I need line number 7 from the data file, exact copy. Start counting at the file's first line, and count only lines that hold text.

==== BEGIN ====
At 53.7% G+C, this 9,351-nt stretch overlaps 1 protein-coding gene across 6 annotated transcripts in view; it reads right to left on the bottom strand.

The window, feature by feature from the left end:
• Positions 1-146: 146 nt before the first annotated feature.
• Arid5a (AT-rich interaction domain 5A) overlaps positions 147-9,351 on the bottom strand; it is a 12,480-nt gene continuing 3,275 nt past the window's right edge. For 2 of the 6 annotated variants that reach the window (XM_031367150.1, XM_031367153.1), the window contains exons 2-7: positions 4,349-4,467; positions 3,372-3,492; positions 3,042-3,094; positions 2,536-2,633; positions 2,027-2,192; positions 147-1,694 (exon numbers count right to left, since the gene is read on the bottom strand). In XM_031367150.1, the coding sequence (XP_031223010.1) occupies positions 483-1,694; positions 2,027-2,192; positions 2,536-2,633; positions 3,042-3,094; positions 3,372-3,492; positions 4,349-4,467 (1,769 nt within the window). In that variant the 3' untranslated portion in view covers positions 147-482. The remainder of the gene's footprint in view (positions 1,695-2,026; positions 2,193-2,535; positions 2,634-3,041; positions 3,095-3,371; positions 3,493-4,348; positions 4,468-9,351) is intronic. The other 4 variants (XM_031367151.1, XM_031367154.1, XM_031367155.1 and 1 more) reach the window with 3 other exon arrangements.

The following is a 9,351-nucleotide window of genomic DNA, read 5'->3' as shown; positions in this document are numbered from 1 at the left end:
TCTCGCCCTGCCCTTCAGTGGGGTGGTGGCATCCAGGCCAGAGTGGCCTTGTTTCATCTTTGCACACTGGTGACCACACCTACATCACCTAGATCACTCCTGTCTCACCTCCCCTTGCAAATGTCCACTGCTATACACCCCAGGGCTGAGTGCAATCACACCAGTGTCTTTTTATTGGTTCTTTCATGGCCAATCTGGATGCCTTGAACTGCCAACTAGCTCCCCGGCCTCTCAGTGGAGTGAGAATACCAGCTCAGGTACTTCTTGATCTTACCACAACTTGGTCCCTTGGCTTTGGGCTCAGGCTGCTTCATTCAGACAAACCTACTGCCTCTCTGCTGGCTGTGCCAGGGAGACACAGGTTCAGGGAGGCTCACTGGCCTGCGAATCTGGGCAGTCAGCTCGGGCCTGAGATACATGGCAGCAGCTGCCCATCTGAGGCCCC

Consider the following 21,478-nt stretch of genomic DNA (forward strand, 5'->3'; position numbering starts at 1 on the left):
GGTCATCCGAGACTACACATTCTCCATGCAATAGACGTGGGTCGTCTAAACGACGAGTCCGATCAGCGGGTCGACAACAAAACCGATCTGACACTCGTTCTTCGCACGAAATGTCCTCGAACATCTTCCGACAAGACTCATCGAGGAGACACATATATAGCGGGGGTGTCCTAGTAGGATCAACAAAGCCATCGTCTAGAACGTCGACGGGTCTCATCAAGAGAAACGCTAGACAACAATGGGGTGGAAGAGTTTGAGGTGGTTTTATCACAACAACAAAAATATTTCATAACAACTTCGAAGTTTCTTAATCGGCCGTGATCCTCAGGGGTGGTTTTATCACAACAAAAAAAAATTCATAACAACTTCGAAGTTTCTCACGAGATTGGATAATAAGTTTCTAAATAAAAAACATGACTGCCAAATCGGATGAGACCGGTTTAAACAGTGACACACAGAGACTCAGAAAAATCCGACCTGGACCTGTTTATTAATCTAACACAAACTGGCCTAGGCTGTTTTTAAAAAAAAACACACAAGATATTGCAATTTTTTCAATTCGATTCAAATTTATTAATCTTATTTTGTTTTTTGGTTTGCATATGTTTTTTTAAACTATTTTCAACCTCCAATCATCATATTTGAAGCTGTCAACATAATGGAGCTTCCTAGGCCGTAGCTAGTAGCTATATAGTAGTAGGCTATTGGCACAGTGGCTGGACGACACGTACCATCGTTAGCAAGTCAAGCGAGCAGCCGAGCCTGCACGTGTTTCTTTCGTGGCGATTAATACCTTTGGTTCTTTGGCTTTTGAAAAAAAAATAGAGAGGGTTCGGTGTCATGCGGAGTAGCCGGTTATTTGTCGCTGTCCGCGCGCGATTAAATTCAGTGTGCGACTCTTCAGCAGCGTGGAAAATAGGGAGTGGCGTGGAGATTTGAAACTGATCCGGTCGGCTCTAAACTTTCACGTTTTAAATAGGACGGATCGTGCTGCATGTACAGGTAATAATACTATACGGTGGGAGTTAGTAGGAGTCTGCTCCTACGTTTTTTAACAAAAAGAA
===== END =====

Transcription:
Consider the following 21,478-nt stretch of genomic DNA (forward strand, 5'->3'; position numbering starts at 1 on the left):